Authors Nguyen HG, Conn CS, Kye Y, et al.
Review Date May 2018
Citation N Engl J Med. 10;378(19):1767-1777
Men that are suspected to have prostate cancer are generally referred for a standard transrectal ultrasonography-guided prostate biopsy. This standard biopsy method is linked to under-detection of clinically significant cancers, and over-detection of clinically insignificant cancers. The latter can lead to over-treatment of patients who do not benefit from treatment and can sometimes be adversely affected by treatment side-effects.
Recent advances in multiparametric magnetic resonance imaging (MRI) technology has led to the evaluation of this method as an alternative first-step in the diagnostic pathway for prostate cancer. This non-invasive tool is proposed as a powerful approach for determining the presence prostate cancer, if the cancer is clinically significant or insignificant, and if considered significant allow for the targeted biopsy of abnormal lesions based on MRI data. Importantly, it would reduce the number of men undergoing an unnecessary prostate biopsy procedure and facing associated side-effects associated with this intervention.
PRECISION (Prostate Evaluation for Clinically Important Disease: Sampling Using Image Guidance or Not?) is a multicentre, randomised clinical trial that aimed to evaluate multiparametric MRI as a risk-assessment tool to triage men suspected to have prostate cancer, for or not for, subsequent MRI-targeted biopsy.
This prospective clinical trial was conducted across 25 centres in 11 countries, recruiting 500 men (mean age 64 years) suspected of prostate cancer, based on a high prostate-specific antigen (PSA) reading or an abnormal digital rectal examination, and no previous history of a prostate biopsy. Men were randomly assigned at a 1:1 ratio to receive MRI with or without subsequent targeted biopsy (based on MRI result), or standard ultrasonography-guided biopsy. Subjects in the MRI group who were classified as equivocal, likely or highly likely to have prostate cancer were referred for targeted biopsy. Diagnoses of clinically significant prostate cancer (Gleason score sum of 7 or higher) or clinically insignificant cancer (Gleason score sum of 6) were measured as primary and secondary outcomes post-biopsy.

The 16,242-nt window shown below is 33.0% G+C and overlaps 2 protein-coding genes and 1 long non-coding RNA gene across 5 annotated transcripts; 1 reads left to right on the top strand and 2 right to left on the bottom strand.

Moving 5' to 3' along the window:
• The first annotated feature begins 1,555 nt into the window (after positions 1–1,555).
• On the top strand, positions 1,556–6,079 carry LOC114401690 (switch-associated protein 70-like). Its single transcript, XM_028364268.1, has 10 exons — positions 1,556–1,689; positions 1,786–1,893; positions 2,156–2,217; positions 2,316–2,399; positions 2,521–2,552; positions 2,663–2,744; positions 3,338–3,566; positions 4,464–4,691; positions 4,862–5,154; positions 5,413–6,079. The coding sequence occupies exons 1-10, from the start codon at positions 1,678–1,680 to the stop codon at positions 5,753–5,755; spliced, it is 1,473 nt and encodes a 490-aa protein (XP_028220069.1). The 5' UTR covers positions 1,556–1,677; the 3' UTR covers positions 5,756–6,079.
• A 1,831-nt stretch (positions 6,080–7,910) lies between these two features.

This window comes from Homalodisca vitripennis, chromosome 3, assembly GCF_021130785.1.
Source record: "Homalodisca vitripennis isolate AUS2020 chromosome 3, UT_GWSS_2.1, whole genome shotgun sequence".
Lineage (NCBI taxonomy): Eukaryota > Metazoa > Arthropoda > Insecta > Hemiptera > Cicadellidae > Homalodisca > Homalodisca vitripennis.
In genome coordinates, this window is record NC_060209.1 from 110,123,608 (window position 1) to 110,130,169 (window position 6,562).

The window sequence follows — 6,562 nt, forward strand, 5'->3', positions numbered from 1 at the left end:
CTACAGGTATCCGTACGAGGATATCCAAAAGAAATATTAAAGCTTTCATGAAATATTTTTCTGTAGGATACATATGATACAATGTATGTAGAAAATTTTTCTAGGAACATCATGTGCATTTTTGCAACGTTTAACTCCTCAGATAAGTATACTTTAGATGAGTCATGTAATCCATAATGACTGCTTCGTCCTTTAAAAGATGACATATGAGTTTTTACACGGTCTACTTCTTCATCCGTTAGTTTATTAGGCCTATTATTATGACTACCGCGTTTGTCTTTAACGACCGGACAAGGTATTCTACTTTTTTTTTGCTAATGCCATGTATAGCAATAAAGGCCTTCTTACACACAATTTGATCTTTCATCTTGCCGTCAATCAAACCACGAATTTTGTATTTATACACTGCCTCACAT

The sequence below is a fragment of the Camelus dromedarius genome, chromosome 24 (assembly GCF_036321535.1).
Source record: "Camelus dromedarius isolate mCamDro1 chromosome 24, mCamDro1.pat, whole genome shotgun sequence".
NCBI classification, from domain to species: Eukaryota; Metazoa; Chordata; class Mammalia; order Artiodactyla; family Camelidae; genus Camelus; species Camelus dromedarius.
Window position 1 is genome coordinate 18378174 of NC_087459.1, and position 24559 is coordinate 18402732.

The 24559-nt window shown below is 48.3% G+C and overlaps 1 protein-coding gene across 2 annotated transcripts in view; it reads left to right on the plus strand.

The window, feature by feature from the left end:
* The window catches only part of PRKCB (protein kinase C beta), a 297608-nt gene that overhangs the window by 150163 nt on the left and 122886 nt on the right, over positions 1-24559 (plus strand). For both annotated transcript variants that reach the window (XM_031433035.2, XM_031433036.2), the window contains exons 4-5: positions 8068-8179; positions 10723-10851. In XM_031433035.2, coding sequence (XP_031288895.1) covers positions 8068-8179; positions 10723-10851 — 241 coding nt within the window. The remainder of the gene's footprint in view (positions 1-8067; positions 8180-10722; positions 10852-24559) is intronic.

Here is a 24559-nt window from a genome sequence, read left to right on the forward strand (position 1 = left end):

Of the patients assigned to the MRI group, more than one-quarter (28%) had an MRI result that did not indicate prostate cancer; therefore those patients did not receive a biopsy. The remaining 72 per cent of patients had a ‘positive’ MRI result and subsequently underwent a biopsy.
Clinically significant prostate cancer was identified in a higher proportion of patients in the MRI with or without targeted biopsy group (38%; 95/252) compared to the standard biopsy group (26%; 64/248; P<0.01). Clinically insignificant prostate cancer was identified in fewer patients in the of the MRI-targeted biopsy group (9%; 23/252) than the standard biopsy group (22%; 55/248; P<0.001).
MRI with or without targeted biopsy was found to be superior to standard transrectal ultrasonography-guided biopsy in the detection of clinically significant prostate cancer. Adoption of MRI screening prior to the decision on whether or not to undergo a biopsy would improve the identification of men with clinically significant cancer who would benefit from treatment. At the same time this approach would minimise the number of men found to have clinically insignificant cancer who go on to receive unnecessary ‘over-treatment’ of a non-life threatening cancer.
Points to Note
1. Fewer biopsy cores were obtained in the MRI-targeted biopsy group compared to the standard biopsy group (median: 4 vs 12).
2. Given the targeted nature of the MRI-targeted biopsy, a significantly greater proportion of core biopsy samples were positive for cancer in the MRI group (44%) compared to the standard biopsy group (18%).
3. Health-related quality of life scores at 24 hours and 30 days after biopsy treatment were not different between MRI-targeted or standard biopsy groups; however, twice the number of men self-reported complications including blood in urine, blood in semen, and pain at the site of the biopsy 30 days after the intervention when receiving standard compared to MRI-targeted biopsy. The authors suggest this reflects the lower number of core biopsies obtained in the MRI-targeted group.
4. Other well-powered single- and multi-centre studies (including the PROMIS study; Lancet 2017 389(10071):815) and a published meta-analysis study (Eur Urol 2015 68(3): 438), identify results concordant with that of this study, suggesting that an MRI-based diagnostic pathway is advantageous over standard straight-to-biopsy interventions.
5.The strengths of this study are its large size and global reach, indicating that the results are applicable across different regions with differing health systems and approaches. Participant centres were allowed to use different protocols and equipment for MRI, meaning that the results of this study should be largely generalisable.
6.The limitations of this study (noted by the authors) were some inconsistency in the interpretation of MRI results, determined through quality-control checks. This highlights the need for improvements to the standardisation, reproducibility and reporting of results obtained via multiparametric MRIs.